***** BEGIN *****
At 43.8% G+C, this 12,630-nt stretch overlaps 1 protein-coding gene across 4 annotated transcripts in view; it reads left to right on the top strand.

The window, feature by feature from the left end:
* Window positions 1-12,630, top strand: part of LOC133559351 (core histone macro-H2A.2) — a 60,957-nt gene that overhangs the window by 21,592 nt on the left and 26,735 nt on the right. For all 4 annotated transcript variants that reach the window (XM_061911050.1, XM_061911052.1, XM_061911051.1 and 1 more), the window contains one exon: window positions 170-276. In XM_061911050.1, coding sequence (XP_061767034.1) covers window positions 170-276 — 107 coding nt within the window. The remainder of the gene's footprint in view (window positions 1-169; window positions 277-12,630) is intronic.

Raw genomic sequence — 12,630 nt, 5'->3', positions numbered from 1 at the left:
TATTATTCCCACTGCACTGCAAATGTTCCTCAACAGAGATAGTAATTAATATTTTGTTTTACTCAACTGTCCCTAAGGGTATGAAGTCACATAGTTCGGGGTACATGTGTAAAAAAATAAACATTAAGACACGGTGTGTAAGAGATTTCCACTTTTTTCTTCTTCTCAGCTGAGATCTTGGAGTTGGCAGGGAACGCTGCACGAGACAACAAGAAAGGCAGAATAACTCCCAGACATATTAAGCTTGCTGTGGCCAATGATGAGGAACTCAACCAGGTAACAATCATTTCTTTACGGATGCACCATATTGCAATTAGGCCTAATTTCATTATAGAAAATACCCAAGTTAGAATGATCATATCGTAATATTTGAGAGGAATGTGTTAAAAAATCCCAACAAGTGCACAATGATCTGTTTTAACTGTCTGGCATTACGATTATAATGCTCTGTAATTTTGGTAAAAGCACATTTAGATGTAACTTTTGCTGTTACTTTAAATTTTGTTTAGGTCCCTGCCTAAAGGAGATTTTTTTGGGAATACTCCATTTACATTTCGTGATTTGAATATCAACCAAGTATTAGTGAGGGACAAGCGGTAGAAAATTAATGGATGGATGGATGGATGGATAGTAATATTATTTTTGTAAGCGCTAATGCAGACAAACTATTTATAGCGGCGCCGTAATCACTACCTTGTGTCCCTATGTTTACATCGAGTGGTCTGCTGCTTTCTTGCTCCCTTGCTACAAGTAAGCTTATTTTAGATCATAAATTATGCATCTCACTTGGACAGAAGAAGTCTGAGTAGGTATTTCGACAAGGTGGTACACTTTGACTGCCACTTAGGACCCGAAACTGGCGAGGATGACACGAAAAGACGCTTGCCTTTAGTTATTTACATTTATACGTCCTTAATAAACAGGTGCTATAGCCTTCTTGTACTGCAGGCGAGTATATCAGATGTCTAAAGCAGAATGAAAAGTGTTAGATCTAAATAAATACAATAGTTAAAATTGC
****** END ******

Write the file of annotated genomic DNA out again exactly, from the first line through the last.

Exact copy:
At 43.8% G+C, this 12,630-nt stretch overlaps 1 protein-coding gene across 4 annotated transcripts in view; it reads left to right on the top strand.

The window, feature by feature from the left end:
* Window positions 1-12,630, top strand: part of LOC133559351 (core histone macro-H2A.2) — a 60,957-nt gene that overhangs the window by 21,592 nt on the left and 26,735 nt on the right. For all 4 annotated transcript variants that reach the window (XM_061911050.1, XM_061911052.1, XM_061911051.1 and 1 more), the window contains one exon: window positions 170-276. In XM_061911050.1, coding sequence (XP_061767034.1) covers window positions 170-276 — 107 coding nt within the window. The remainder of the gene's footprint in view (window positions 1-169; window positions 277-12,630) is intronic.

Raw genomic sequence — 12,630 nt, 5'->3', positions numbered from 1 at the left:
TATTATTCCCACTGCACTGCAAATGTTCCTCAACAGAGATAGTAATTAATATTTTGTTTTACTCAACTGTCCCTAAGGGTATGAAGTCACATAGTTCGGGGTACATGTGTAAAAAAATAAACATTAAGACACGGTGTGTAAGAGATTTCCACTTTTTTCTTCTTCTCAGCTGAGATCTTGGAGTTGGCAGGGAACGCTGCACGAGACAACAAGAAAGGCAGAATAACTCCCAGACATATTAAGCTTGCTGTGGCCAATGATGAGGAACTCAACCAGGTAACAATCATTTCTTTACGGATGCACCATATTGCAATTAGGCCTAATTTCATTATAGAAAATACCCAAGTTAGAATGATCATATCGTAATATTTGAGAGGAATGTGTTAAAAAATCCCAACAAGTGCACAATGATCTGTTTTAACTGTCTGGCATTACGATTATAATGCTCTGTAATTTTGGTAAAAGCACATTTAGATGTAACTTTTGCTGTTACTTTAAATTTTGTTTAGGTCCCTGCCTAAAGGAGATTTTTTTGGGAATACTCCATTTACATTTCGTGATTTGAATATCAACCAAGTATTAGTGAGGGACAAGCGGTAGAAAATTAATGGATGGATGGATGGATGGATAGTAATATTATTTTTGTAAGCGCTAATGCAGACAAACTATTTATAGCGGCGCCGTAATCACTACCTTGTGTCCCTATGTTTACATCGAGTGGTCTGCTGCTTTCTTGCTCCCTTGCTACAAGTAAGCTTATTTTAGATCATAAATTATGCATCTCACTTGGACAGAAGAAGTCTGAGTAGGTATTTCGACAAGGTGGTACACTTTGACTGCCACTTAGGACCCGAAACTGGCGAGGATGACACGAAAAGACGCTTGCCTTTAGTTATTTACATTTATACGTCCTTAATAAACAGGTGCTATAGCCTTCTTGTACTGCAGGCGAGTATATCAGATGTCTAAAGCAGAATGAAAAGTGTTAGATCTAAATAAATACAATAGTTAAAATTGC